As an aside I think the hardest problem to solve is going to be secure bottle tops. You can’t press the side of metal caps in to release them from a medicine bottle.

Wednesday, 14 February 2018

Spelling Bee

Rainbow today over Bayble Bay, Isle of Lewis

I can spell 'rainbow'. In fact I can spell lots of words pretty well. I should be able to too. Words were my stock in trade. However, I have always had some bêtes noir. Diphthong, diarrhoea and, oddly, muesli spring immediately to mind. I also went for much of my life convinced that 'across' was spelt 'accross'.

At primary school spelling bees were a common way of testing and improving our spelling ability. They were also supposed to be enjoyable and, to be frank, I did enjoy them. So did Joan Rigby. Joan was the brightest person in the school by far (teachers included I rather think). On one occasion she and I were captaining two spelling bee teams. The teams were level pegging until she and I had to face each other. I cannot recall what I was asked to spell but I spelt it correctly. Really at my wits end, and definitely in awe of Joan, I asked her to spell 'bee' as in 'spelling bee'. Much to everyone's astonishment she either couldn't or she miss-spelt it and my team won.

I don't expect YP to have any such problems but I'd love to know what bêtes noir the rest of my readers have: if any.

Saturday, 10 February 2018

Washing Machine Detergent

How sexy and grabbing is that for a blog post title?

So much has been said about plastics recently that I was drafting my tuppence-worth when I read the label on a bottle of washing machine detergent (it is called so many things these days). I actually wanted to see what the number was in the re-cycling triangle on the base. I was astonished. I've obviously never read one before and I was completely taken by surprise. 

How many of us have read the labels despite a message hidden amongst all that small print exhorting us to do so? How many of us knew that it is severely deleterious to eyes? All that and much more is in the small print on the back of the bottle. On the front in very large letters it is emphasised as being suitable for sensitive skin: so much friendlier.

By the way do you have any idea what the red diamond sign means? Well so far as I can gather it means corrosive substance to materials and flesh. That doesn't sound very good for sensitive skin (or any skin) so far as I can make out.

Friday, 2 February 2018


If there is a way of making someone homesick it is sending them lots of food and goodies that are unique to 'home'.  I recall my Uncle who had emigrated to Canada in the '50s saying the same. 

'Home', though, is a very strange concept in my mind. I was born in Liverpool and have a certain nostalgia for that great city which once rivalled New York for the size of its international trade and had docks larger than those of London. However the day I moved away was the last day I felt that it was 'home'.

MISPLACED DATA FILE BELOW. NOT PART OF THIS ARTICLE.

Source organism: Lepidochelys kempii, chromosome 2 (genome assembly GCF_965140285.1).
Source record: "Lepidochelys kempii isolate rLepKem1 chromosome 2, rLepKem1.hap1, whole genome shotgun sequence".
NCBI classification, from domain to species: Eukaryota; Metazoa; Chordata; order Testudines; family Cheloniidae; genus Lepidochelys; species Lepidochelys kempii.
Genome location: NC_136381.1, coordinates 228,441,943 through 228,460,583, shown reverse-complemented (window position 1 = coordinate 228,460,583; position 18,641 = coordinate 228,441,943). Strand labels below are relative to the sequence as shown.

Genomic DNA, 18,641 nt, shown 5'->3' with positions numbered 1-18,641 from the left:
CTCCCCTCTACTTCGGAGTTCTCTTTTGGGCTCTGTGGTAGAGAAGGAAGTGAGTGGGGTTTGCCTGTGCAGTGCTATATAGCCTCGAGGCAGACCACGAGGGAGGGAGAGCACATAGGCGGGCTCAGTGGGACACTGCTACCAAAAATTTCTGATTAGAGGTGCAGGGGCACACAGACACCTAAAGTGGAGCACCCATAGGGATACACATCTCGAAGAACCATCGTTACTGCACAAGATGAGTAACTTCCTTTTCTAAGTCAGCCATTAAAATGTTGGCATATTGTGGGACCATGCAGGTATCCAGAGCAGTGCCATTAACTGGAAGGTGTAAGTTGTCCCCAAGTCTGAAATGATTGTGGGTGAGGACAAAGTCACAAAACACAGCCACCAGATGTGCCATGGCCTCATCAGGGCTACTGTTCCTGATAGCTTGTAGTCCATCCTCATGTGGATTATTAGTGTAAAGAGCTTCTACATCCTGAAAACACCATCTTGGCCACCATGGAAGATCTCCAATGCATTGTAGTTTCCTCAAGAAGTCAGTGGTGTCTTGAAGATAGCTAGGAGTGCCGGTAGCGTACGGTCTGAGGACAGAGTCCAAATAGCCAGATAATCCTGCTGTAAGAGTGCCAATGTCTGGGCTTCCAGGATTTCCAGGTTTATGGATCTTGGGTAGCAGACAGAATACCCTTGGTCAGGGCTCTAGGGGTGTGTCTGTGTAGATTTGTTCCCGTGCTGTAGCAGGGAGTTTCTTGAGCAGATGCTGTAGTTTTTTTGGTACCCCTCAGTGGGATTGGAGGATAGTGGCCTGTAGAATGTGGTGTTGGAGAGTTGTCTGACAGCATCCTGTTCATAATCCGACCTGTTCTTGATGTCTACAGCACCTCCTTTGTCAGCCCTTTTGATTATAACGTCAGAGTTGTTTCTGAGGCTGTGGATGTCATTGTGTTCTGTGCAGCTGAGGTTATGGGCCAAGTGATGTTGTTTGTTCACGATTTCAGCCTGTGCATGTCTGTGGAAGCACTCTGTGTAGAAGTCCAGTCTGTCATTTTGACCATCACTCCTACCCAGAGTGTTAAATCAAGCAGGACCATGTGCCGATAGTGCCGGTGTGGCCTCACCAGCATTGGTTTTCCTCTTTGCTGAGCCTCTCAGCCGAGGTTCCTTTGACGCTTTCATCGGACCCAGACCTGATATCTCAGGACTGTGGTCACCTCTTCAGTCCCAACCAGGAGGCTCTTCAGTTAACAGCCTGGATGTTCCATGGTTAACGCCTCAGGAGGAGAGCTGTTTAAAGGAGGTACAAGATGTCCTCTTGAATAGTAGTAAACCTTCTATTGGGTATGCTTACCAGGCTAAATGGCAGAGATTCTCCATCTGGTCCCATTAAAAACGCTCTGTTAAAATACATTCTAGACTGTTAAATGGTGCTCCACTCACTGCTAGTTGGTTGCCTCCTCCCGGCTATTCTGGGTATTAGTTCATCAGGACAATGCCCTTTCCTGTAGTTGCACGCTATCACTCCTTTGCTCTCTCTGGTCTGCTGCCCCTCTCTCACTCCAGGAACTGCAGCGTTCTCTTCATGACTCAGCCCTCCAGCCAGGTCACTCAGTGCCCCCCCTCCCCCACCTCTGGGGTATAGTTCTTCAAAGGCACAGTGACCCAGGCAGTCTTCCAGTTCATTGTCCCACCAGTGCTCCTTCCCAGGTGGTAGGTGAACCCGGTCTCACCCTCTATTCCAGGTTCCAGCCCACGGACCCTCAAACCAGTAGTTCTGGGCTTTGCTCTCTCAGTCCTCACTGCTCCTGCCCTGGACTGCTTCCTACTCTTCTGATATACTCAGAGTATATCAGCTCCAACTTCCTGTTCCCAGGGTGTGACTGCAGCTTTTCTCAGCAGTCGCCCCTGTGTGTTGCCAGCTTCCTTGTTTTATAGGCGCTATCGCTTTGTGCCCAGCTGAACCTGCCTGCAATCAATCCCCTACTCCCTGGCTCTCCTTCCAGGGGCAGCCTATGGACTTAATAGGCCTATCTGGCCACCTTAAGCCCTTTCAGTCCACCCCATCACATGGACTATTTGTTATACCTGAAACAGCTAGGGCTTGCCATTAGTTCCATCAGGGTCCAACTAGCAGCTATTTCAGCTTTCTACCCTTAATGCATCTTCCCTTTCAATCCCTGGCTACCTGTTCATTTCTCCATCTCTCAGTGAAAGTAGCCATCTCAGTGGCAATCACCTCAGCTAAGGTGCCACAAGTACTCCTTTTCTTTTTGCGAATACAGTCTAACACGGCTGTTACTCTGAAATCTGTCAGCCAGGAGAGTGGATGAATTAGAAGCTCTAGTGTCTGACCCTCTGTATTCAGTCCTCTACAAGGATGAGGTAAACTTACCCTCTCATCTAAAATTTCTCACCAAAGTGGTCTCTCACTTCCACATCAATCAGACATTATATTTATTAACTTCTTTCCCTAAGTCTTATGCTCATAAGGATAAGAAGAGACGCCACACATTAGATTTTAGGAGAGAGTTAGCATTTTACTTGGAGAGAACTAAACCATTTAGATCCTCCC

I came to Lewis for two years in the '70s and never left. Wherever I am now, Lewis is 'home'. I think that it always will be.

However I'm a Hebridean Kiwi at heart having lived a half-life there for a decade. Every time I flew into Lewis or flew into New Zealand or every time I left either, my heart would give a jump and my eyes would well up with tears of emotion.

So when The Family in New Zealand sent me a goody-box for Christmas I was overwhelmed. I'm still opening packets and eating memories.

Wednesday, 31 January 2018

The Moon

Humans everywhere and through all time have been obsessed with The Moon and tonight's super-blue-moon has engendered lots of interest. It's not particularly easy to photograph the craters at a full moon because the direct light flattens it to the ordinary camera. My photo in the sidebar of this blog (taken with a far less powerful lens over 10 years ago) is not a full moon and some of the craters are more obvious because of the shadows. However despite the fact that everyone will have seen pictures of superb quality in every newspaper and on television I cannot resist showing my own effort. It was taken about 4 or 5 hours before the optimum time for this grid reference. 

When I think about it the words in the sidebar are even more poignant at a time like this when so many people everywhere in the world are looking at the moon. "We may be apart but when I look at the sky and remember that we are standing on the same earth, looking at the same moon, somehow you don't seem so far away after all." I love the notion imparted by those words.

Friday, 26 January 2018

My First Digital Photo

On the 18 July 2000 I took my first digital photo with my first digital camera: a Kodak DC280 Zoom Digital Camera. The zoom was x2.

The picture was of two of my parents' 'mascots' which lived on the settee.  The koala was brought back by me from Australia the previous year. I cannot recall the origin of the other one.

We went for a drive to Delamere Forest where the next picture was taken. This one is of CJ and I and is unusually rare in that CJ is outside but does not have his camera on him (obviously it would have been within easy reach). Interestingly, despite being the owner of a newfangled digital camera, I am still carrying my trusty Pentax SLR which, in fact, I continued to use in parallel with the Kodak for several years.

The Kodak with it's 2x zoom. A far cry from the 50x zoom of my last digital camera (a Canon SX50) before I decided a couple of years ago to go back to Pentax but with a DSLR.  I still use the Canon occasionally for its sheer lightness and convenience.